- 1. Single-leg balance with multi-directional reach
- 2. Single-leg medicine ball slams
- 3. Inline lunges
- 4. Slide board reverse lunges
- 5. Curtsy lunges
- 6. Single-leg deadlifts
- 7. Pallof press variations
- 8. Final thoughts
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Avid bowlers know that the key to scoring your best isn’t just about how well you can throw the ball. Rather, it’s about how consistently you can repeat shots. Being accurate with targeting, consistent with ball speed, and powerful in generating rev rate all come down to a bowler’s ability to get to the line consistently. A bowler has to get to the line, get stopped with stability and complete control over the body, and post the shot. But if you are looking to improve your balance and stability at the line, it’s not simply a matter of working on your bowling technique.
The stability at the line that bowlers need depends entirely on having good athletic balance. To have good athletic balance means to have strength and stability in the ankles, the knees, and the hips, along with a stable trunk or “core.” With this in mind, here are seven exercises to include in your training to improve balance and stability in your joints so you can improve your balance and stability at the foul line.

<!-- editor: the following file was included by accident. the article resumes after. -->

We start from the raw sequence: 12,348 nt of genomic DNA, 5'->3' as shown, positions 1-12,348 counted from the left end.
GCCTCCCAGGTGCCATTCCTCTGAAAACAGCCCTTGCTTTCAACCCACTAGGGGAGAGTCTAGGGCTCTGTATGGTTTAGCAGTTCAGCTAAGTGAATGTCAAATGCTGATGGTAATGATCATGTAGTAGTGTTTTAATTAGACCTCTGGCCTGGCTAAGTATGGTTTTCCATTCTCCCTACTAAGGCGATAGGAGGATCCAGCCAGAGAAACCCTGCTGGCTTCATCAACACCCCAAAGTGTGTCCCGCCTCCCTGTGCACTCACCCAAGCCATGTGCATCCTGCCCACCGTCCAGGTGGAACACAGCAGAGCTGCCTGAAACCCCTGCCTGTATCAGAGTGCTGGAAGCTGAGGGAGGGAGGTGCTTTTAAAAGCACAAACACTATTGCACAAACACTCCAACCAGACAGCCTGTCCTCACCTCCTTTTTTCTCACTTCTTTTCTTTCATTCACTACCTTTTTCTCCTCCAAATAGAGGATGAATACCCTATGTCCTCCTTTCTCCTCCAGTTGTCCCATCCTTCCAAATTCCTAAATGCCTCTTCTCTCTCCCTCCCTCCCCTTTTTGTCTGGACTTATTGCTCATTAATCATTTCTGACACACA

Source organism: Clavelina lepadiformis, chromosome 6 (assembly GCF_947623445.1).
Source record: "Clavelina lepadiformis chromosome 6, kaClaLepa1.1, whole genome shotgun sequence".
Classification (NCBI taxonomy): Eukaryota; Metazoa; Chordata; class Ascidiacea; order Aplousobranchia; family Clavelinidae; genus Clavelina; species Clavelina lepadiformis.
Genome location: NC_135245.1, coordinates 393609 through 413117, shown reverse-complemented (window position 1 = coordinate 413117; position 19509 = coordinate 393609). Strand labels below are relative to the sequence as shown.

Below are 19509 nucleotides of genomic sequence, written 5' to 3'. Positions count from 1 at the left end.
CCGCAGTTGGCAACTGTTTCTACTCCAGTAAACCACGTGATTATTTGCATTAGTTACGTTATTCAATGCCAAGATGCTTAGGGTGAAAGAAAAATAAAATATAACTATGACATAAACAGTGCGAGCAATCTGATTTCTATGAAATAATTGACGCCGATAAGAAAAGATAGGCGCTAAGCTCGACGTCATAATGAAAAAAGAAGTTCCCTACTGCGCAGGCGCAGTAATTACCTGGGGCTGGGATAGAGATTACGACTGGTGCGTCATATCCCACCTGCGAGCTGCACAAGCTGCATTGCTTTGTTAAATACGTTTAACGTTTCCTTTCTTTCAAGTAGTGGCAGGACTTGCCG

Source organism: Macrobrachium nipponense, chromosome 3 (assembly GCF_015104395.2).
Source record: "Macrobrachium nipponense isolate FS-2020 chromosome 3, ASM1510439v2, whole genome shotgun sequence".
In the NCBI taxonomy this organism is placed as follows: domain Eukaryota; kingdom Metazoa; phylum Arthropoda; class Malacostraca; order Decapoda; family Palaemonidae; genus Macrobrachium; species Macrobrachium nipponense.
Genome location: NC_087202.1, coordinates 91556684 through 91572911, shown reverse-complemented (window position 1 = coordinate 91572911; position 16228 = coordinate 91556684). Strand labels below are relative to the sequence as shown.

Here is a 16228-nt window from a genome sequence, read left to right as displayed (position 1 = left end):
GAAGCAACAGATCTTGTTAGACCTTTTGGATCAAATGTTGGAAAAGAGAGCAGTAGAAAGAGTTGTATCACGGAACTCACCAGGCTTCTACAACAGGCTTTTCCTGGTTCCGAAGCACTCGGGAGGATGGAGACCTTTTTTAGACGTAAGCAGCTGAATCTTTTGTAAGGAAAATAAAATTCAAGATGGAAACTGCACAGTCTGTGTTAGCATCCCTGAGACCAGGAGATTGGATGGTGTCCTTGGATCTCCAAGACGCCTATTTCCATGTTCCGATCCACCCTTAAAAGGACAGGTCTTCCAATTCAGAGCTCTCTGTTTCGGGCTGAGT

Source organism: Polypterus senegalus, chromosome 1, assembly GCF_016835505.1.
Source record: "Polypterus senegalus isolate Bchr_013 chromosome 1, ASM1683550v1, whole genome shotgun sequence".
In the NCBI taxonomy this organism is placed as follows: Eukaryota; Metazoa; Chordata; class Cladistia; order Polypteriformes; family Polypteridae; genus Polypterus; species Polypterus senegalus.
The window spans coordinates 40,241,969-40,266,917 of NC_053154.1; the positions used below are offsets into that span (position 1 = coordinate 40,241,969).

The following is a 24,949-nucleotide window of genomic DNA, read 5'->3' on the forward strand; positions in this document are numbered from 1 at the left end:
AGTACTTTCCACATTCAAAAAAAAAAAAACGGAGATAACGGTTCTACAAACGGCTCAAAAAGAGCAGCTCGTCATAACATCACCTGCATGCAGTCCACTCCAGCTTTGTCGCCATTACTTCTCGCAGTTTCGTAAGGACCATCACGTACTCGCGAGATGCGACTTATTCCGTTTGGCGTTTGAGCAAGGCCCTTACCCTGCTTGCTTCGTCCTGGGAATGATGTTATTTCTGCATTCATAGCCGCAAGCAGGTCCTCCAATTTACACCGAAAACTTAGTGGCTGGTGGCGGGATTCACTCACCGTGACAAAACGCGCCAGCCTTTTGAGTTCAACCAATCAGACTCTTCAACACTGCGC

Single-leg balance with multi-directional reach
This single-leg exercise is one I often include as part of a warm-up. It is a great way to kick the central nervous system into gear and improve ankle stability. The activity is simple, but it is by no means easy. Standing on one leg, the goal is to reach in several directions using the opposite hand. If you are standing on your left foot, reach with the right hand, and vice versa.
In the photos below, I use three cones spaced at equal distances to the left, in front, and to the right. I recommend doing this drill without shoes on, as it will allow for more proprioception and contact with the ground. Sneakers often provide extra support around the ankles, so by doing this drill without shoes, you will really challenge the ankle joint into more ranges of motion.
Once you can safely perform this drill with your feet on the ground, it can be progressed by standing on an unstable surface, such ...
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